Description Level
Item
Physical Description
1 photograph (tiff) : 300 dpi
Scope and Content
Photograph of an unidentified South Asian Sikh boom man standing on a log with a steel pointed pike pole directing logs within a log boom. The log boom was located in Burrard Inlet at the Kapoor Sawmills Limited.
Repository
Burnaby Village Museum
Collection/Fonds
In the Shadow by the Sea collection
Description Level
Item
Physical Description
1 photograph (tiff) : 300 dpi
Scope and Content
Photograph of an unidentified South Asian Sikh boom man standing on a log with a steel pointed pike pole directing logs within a log boom. The log boom was located in Burrard Inlet at the Kapoor Sawmills Limited.
History
Kapoor Singh Siddoo was born in 1885 in the Punjab village of Kharaudi, India. Kapoor was one of the pioneer South Asian Canadian Sikhs who immigrated to America in 1906 and onto Canada in 1912. Kapoor first arrived in San Francisco in 1906, along with twenty uneducated men from the Province of Punjab, India. Kapoor was the only one among these men who was educated so acted as their interpreter, manager and accountant. They worked along the Southern Pacific Railway line near Marysville, California, toward Reno and Nevada. Kapoor heard about the beauty of British Columbia and decided to travel to the west coast but times were tough with discrimination against all South Asians in British Columbia. With this information, Kapoor traveled east to Northern Ontario where he tried homesteading for a year but the extreme winter conditions didn’t appeal to him. Kapoor returned to British Columbia after receiving word from South Asian Canadians that they were in need of an educated accountant/manager for a sawmill. In 1923, with the change in immigration laws, Kapoor arranged for his wife, Besant Kaur to emigrate from India. Besant came to Canada accompanied by Kapoor’s older brother. Kapoor and Besant had two daughters, both born in Duncan B.C. Jagdis Kaur Siddoo was born in 1925 and Sarjit Kaur Siddoo was born in 1926. Both of their daughters graduated as doctors from University of Toronto medical school. His career in B.C. began as a lumberman for a large lumber mill on Vancouver Island until 1935. Following this, Kapoor established the Kapoor Lumber Company Limited and operated a mill at Shawnigan Lake before eventually purchasing 45 acres in 1939 of the eastern section of the former Barnet Mill site in Burnaby. He purchased the site from the Municipality of Burnaby under the name of Modern Sawmills Limited since there was a restriction on selling this piece of a property to a non-white person. Eventually the name was changed to Kapoor Sawmills Limited. Kapoor’s company was a financial success but was tragically razed on January 14, 1947 due to a devastating fire. A smaller mill was rebuilt on the site and Kapoor maintained a successful financial operation until 1959. In 1959, Kapoor Siddoo was considered one of Vancouver’s most influential men in the South Asian Community. In this same year, the family set up the Kapoor Singh Siddoo Foundation and with help from his wife and daughters opened a hospital in the Punjab village of Aur. In 1964, Kapoor died in India at the age of 79 years. Kapoor’s younger brother, Tara Singh Siddoo came to Canada from India in 1906 but after suffering discrimination, he returned to India in 1912. Several years later Tara returned to Canada joining Kapoor at a logging mill on Vancouver Island. Lesser shares of the mill were held by Tara and other family members. Tara and his wife, Beant Siddoo lived at Barnet between 1943 and 1945, with their family of five sons, Lakhbeer, Gurdeb, Gurcharn, Baldev, Hardev and three daughters, Harjeet (Sangha), Runjeet (Basi) and Buckshish (Sarai). One of Tara’s responsibilities was to oversee the logging camp and ensure that the logs arrived regularly from Cowichan Bay near Duncan to the Barnet logging mill.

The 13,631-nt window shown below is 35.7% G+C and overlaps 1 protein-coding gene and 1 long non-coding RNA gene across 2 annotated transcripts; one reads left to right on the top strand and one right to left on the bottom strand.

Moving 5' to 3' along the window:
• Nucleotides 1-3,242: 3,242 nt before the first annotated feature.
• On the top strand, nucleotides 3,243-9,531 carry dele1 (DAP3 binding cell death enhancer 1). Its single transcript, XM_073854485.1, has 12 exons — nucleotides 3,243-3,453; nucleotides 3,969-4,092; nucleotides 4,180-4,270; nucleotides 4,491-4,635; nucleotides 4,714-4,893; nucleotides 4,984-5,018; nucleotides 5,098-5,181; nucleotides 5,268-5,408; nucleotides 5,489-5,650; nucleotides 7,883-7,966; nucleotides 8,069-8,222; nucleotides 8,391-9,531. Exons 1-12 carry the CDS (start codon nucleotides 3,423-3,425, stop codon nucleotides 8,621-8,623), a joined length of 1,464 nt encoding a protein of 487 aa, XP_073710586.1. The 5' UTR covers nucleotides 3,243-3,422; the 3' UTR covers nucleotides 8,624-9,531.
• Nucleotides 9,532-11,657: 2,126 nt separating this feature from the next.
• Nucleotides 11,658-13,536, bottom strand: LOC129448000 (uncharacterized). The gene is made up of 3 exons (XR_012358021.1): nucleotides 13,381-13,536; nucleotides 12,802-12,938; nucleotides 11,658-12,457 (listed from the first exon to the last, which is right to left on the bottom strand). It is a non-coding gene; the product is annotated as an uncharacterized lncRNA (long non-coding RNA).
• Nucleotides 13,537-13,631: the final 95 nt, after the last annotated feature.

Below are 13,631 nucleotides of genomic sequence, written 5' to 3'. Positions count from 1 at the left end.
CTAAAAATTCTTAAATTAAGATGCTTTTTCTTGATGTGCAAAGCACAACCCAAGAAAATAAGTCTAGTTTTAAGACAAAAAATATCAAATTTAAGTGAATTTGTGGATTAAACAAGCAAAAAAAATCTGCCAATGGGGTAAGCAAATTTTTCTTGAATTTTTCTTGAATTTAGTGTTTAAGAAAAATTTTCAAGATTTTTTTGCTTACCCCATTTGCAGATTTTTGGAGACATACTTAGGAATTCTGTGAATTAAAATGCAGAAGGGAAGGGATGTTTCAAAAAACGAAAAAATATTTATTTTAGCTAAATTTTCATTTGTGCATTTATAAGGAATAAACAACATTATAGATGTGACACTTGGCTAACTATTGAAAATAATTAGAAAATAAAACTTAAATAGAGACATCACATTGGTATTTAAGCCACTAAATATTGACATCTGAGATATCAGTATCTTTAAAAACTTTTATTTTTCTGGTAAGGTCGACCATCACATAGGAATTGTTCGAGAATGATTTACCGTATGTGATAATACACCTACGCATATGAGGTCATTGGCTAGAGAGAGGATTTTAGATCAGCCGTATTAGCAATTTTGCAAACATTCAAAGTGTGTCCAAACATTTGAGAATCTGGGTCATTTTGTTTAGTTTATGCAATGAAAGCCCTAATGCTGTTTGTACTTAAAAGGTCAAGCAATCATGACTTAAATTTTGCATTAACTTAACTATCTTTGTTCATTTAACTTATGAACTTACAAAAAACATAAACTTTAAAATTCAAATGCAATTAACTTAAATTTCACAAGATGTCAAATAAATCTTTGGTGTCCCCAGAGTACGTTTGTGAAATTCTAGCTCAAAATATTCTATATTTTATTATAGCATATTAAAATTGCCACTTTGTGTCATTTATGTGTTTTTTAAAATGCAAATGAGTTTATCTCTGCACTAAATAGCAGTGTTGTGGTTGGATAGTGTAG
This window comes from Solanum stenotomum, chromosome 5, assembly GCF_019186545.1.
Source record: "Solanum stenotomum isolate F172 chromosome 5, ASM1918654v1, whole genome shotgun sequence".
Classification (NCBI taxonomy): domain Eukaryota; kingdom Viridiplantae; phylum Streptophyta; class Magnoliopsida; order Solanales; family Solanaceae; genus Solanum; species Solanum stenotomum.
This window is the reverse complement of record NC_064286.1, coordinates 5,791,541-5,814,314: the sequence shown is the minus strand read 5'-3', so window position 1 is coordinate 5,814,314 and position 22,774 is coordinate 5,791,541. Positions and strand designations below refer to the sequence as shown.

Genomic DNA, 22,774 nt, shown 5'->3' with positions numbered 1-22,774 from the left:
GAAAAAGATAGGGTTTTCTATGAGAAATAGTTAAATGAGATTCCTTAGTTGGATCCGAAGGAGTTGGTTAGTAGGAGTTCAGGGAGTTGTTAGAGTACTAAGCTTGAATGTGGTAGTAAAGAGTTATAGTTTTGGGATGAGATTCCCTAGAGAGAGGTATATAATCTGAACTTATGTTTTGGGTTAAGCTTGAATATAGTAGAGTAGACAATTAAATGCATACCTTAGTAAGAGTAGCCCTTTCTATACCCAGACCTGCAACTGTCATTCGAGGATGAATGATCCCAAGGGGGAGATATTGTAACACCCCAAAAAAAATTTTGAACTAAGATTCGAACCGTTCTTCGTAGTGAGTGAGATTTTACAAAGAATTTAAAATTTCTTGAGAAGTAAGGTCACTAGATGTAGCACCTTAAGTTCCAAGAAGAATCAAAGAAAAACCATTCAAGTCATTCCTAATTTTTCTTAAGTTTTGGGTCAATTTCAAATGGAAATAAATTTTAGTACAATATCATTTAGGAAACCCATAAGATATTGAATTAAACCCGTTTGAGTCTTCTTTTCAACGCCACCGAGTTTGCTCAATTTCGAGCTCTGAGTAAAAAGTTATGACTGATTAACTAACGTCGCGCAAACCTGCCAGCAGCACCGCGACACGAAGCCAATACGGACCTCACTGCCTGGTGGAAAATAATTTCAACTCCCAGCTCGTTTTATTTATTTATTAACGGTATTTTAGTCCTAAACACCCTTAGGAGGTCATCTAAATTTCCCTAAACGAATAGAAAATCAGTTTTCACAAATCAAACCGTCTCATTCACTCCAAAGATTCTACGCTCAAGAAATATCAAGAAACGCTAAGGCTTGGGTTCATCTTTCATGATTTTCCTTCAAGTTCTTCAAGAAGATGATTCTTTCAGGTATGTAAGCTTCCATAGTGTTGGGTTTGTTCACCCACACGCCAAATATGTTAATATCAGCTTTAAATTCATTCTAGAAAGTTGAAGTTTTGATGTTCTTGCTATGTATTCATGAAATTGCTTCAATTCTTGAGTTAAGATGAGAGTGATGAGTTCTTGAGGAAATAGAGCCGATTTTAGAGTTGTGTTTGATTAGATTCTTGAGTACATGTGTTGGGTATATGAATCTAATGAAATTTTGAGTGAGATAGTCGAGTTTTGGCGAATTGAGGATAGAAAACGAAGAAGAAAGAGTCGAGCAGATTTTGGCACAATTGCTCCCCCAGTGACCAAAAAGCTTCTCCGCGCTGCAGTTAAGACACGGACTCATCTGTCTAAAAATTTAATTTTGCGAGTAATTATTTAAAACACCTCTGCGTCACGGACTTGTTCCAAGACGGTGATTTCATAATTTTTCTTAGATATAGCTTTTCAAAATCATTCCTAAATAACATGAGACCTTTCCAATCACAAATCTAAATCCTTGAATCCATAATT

Subjects
Industries - Logging/lumber
Persons - South Asian Canadians
Occupations - Millworkers
Names
Kapoor Sawmills Limited
Geographic Access
Burrard Inlet
Barnet Marine Park
Accession Code
BV019.32.16